1. The appearance of a legitimate bookstore in a building that looks comfortable and "worn in."
2. Proximity to an emerging demographic of young professionals calling OKC home instead of fleeing from here.
3. Proximity to OCU and the thousands of college students that will study in downtown within a few years (OCU Law, ACM, OBU MBA, etc).
4. Following the example of the other examples of great bookstores..Elliott Bay Book Co in Seattle, Powell's in Portland, Harvard Book Store, Book People in Austin, and so on. This could get Full Circle on lists of greatest bookstores.
5. The opportunity to be at the center of the community and trailblaze the return of downtown retail, and benefit from being first to the scene.
6. Better proximity to all of the affluent areas of OKC, including SW OKC and Norman, not just the north side. There is not a single bookstore between downtown and Norman, despite tons of affluent and educated areas. 73170 is highest income ZIP code in OKC metro.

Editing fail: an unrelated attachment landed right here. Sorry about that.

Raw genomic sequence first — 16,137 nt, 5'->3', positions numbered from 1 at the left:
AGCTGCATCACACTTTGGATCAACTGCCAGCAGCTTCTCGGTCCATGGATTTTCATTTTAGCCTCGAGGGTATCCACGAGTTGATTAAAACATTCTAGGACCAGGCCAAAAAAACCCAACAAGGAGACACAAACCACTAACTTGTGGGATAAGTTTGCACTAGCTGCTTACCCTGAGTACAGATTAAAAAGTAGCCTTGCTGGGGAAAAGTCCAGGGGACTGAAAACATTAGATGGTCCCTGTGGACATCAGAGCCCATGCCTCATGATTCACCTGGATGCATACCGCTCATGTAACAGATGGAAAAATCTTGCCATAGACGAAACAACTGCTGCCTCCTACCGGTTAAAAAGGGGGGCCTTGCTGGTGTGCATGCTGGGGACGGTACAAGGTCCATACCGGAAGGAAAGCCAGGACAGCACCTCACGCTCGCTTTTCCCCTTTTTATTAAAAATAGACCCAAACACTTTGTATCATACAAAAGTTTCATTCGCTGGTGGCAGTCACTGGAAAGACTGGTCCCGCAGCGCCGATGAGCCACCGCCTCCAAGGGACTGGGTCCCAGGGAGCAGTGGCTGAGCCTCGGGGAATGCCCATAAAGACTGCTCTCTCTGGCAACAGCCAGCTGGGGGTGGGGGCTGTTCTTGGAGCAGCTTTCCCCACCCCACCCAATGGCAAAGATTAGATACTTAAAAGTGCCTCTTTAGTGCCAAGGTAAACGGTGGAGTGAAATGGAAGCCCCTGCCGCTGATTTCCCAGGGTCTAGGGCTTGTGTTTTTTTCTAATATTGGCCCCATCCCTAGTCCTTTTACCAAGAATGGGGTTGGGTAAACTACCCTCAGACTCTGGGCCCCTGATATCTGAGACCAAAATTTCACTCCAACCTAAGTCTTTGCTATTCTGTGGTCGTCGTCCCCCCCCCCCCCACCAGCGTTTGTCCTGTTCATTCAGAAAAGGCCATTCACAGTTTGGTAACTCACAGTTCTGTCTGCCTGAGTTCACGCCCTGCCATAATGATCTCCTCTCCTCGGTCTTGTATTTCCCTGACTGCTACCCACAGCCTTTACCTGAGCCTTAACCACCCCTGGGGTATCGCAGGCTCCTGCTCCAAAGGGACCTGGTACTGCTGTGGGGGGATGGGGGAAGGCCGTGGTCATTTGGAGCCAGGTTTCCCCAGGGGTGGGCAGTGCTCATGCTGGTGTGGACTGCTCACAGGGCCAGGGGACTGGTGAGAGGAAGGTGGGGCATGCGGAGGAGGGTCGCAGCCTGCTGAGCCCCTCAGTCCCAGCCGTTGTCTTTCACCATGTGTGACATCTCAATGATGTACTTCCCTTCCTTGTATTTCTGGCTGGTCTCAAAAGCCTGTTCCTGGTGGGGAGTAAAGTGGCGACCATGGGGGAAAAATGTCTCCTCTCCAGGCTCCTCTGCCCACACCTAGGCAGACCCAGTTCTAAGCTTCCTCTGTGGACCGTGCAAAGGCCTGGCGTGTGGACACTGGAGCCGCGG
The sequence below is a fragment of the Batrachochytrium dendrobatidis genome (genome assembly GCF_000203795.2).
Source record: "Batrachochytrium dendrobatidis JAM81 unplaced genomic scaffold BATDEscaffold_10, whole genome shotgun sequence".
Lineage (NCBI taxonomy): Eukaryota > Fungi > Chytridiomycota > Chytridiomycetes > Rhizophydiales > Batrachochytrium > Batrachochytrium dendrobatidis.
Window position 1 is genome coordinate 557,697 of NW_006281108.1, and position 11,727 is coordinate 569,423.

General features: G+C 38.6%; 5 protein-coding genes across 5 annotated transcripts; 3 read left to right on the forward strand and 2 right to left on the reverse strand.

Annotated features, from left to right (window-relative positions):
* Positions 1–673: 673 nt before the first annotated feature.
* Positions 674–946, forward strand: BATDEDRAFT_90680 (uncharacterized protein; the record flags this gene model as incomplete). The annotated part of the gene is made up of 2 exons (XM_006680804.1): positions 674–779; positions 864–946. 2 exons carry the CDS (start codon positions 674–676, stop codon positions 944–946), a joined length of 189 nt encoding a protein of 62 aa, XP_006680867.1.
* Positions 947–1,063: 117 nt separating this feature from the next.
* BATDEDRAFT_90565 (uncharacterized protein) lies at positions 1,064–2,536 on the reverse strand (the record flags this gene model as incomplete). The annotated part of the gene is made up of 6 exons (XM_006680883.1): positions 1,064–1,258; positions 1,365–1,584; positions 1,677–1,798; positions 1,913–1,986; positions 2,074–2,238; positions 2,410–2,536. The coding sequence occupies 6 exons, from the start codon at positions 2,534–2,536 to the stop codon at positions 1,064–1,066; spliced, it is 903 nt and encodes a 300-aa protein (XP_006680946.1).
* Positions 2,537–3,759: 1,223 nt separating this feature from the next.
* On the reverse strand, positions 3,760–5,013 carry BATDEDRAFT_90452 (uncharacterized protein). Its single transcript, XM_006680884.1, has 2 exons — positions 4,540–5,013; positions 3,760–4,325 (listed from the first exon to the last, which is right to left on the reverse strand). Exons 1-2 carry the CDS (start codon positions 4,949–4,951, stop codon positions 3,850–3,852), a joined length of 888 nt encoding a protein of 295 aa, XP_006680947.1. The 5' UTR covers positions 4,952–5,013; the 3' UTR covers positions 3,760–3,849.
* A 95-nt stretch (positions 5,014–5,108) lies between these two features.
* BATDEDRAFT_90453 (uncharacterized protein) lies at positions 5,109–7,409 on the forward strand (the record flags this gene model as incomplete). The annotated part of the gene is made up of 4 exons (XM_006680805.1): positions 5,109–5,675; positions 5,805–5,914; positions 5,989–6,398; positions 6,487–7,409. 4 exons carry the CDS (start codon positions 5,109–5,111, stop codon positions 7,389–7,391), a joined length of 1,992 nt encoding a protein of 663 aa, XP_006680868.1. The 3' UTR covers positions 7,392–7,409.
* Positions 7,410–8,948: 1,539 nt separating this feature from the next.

7. How could you pass up the potential of the following building:

And it would be across the street from this:

I think Full Circle CAN sell some books here, if you ask me. I think this has potential to be incredibly successful. Downtown OKC Inc needs to bring everything they've got to the table in order to lure Full Circle. The MidTown Redevelopment guys need to do whatever it takes to make it happen. Downtown enthusiasts need to mount a good email campaign to Full Circle. Full Circle shoppers need to mention it to them every time they are in the store.


Anonymous said...


What is their email address? Have you gone into the store and talked to them? This is such a great idea.

What happened to Jane Jenkins? Have you ever talked to her?


NR said...


As for Jane Jenkins, she's still employed, still in OKC. And we still have no retail.

Plan on trying to get a hold of Jim Tolbert just haven't gotten a chance yet.

AmyC said...

I love it!!!! What a great idea. Do you remember that bookstore on 50th and Mayish....It had an Owl on the sign. I think they have gone totally to online sales, but they would be great downtown if FS doesn't jump on the opportunity!